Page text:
The common phrase heard among kayakers daring the Nantahala’s new wave: “It’s getting there.”
The Wave in the Nantahala Gorge received an overall lukewarm response from paddlers during a formal unveiling Friday. Most kayakers said they liked the apparatus, which creates waves and holes for doing tricks and stunts, but definitely think it could improve.
“Every time they tweak it, it keeps getting continually better,” said Jared Smith, a 29-year-old who has been kayaking for three years. “They still got a little bit of work to do before it’s world class, but it’s definitely getting there.”
The Wave needs to be “fluffier and smoother,” he said, adding that the experts need to adjust dams on either side of the wave or adjust how the water flows from upstream.
“When they get it done, it’s going to be a lot more user friendly to intermediate paddlers,” Smith said, adding that once they perfect The Wave he will be on the Nantahala all the time. Though, he said, it is hard to imagine kayaking more than he already does.
Daniel Dutton, 34, said his first experience on the new wave was “OK” compared to what he expected. The debut of the new wave on the Nantahala has been highly anticipated for months.
In the past, the water sport enthusiasts created waves and holes by stacking up rocks underwater by hand. These different features set the stage for freestyle kayaking — a paddling sport characterized by technical tricks and highly stylized moves such as spins, turns, cartwheels and flips.
Dutton is one of the many kayakers who used to help move rocks in the riverbed to create the wave near the Nantahala Outdoors Center before the new mechanical element was installed at a cost of $300,000, mostly paid for with a Golden Leaf Foundation Grant.
“It’s progress,” said Dutton, who has kayaked for nearly 20 years. “It needs to be tuned a little bit more. Right at this time, it’s a really short and fast in the middle.”
Pro paddlers descended on the river last week to test it out and offer their feedback. That feedback is exactly what organizers were looking for.
The Wave will serve as the site of two world championships in the next two years — the 2012 World Cup of Freestyle Kayaking and the 2013 World Freestyle Kayaking Championship. Honing The Wave is a top priority before the events.
“This thing is going to be fantastic, but it’s going to take some time,” said Lee Leibfarth, head of the world’s organizing committee and NOC’s chief operating officer.
They will not tune The Wave again for another couple of weeks as they process the paddlers’ input and wait for lower water levels. The tuning will involve, among other things, changing the configuration of concrete blocks — a sort of cross between giant stairsteps and piano keys bolted to the main foundation of The Wave, Leibfarth said.
Although it’s still a work in progress, The Wave is getting closer and closer to professional quality.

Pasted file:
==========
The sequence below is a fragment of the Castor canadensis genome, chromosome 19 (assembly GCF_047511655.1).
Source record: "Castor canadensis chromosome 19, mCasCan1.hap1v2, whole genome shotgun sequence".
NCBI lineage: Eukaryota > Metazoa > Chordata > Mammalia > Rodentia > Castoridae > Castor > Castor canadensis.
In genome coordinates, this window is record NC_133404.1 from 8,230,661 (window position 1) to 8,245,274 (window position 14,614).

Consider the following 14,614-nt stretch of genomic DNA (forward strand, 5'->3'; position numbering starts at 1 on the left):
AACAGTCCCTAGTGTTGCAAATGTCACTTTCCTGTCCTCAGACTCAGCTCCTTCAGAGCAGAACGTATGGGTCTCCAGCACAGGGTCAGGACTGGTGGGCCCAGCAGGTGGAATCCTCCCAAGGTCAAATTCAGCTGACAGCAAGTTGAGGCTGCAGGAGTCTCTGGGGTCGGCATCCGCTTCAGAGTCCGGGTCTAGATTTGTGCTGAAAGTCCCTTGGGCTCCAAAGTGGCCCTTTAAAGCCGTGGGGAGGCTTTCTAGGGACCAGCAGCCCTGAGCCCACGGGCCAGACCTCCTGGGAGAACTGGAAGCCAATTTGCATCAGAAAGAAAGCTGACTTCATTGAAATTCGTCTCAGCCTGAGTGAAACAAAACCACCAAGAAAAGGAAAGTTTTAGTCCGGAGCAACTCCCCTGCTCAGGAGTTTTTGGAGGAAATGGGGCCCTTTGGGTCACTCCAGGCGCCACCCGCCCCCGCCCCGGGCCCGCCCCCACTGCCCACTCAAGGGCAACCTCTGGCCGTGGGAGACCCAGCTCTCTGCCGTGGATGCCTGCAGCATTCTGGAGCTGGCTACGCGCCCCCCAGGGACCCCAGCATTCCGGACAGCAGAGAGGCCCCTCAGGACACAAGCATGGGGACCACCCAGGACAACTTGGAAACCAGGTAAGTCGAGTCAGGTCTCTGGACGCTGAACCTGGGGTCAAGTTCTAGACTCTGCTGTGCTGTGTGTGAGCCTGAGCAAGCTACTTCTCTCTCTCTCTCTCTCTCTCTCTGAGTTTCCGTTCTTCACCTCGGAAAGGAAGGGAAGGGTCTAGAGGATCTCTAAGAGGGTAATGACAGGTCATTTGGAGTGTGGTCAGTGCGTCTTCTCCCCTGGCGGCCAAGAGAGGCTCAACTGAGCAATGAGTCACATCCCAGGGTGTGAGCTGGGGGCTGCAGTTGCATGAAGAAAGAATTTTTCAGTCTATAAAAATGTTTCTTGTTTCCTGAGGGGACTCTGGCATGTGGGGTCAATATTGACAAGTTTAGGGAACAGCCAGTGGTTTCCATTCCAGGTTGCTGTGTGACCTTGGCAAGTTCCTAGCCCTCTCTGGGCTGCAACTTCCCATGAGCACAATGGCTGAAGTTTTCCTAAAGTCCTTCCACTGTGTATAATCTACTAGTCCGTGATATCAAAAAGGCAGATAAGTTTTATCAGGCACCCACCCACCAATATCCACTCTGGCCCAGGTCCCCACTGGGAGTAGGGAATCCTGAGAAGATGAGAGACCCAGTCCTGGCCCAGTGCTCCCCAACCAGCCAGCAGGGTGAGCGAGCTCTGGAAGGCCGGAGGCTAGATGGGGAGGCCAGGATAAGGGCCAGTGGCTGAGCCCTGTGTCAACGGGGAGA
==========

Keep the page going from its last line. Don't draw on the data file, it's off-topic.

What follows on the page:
“From all the steps we’ve gone through in the last month, this is the best we’ve had so far,” Dutton said.
The team of experts from McLaughlin Whitewater Design Group, who masterminded the contraption’s creation, and area water sport enthusiasts will keep working on The Wave this week, he said, guaranteeing that they will get it to produce the effects that kayakers want.
“These guys don’t quit. They’ve all been very dedicated to it. So yeah, they won’t stop until we’re real happy,” Dutton said.
Several kayakers complained that they hit The Wave’s concrete ledge when attempting to perform tricks, making it more difficult for freestyle kayakers to use it for its intended purpose.
“It seems like if you plug to do a loop … I tend to hit the bottom level of concrete blocks,” said Rowan Staurt.
At 15, Staurt was by far the youngest kayaker testing The Wave Friday but not the least experienced. Stuart, whose parents kayaked, began liking the sport about five years ago.
“It’s hard not to, growing up around here,” Stuart said.
She was one of the few who said she currently preferred the old man-made wave.
“I don’t love it,” Stuart said. “I think it’s kind of hard to stay in it, and it’s not retentive.”
Stuart said the old wave allowed kayakers to stay in it longer and was easier to learn tricks on. She also suggested that the makers add some wing dams to the eddies, where people wait for their turn to show their chops, so that the kayakers are not hitting each other.
A positive of the new wave, however, is that high water will not affect it. With the old hand-built wave, the force of the water during high flows would shift the rocks, forcing them to start the process of making a wave again. Once The Wave is adjusted, it will stay in place.
Ryan Baudrand, 37, said Friday’s version of The Wave is a “big improvement from what it was on day one.”
The first day kayakers were allowed to test the waters, the river was sticky, meaning it was easy to ride for a longer period of time, but it was also aggressive. By Friday, The Wave was “more friendly” but had a smaller pocket for performing tricks, said Baudrand, who works for Endless River Adventures and has ridden on the Nantahala for 14 years.
Baudrand said he would like to see a bigger eddy, or waiting wing for riders, and more wave.
“I think probably they will have to get a little bit more water into it, to widen it — maybe widen the actual pocket of the hole,” Baudrand said.
Friday’s wave took on more of a smiley face shape and forced kayakers into one spot rather than giving them several places to perform their tricks.
“This is the only way it’s going to get better is people coming out here, practicing, trying, giving their input,” Baudrand said.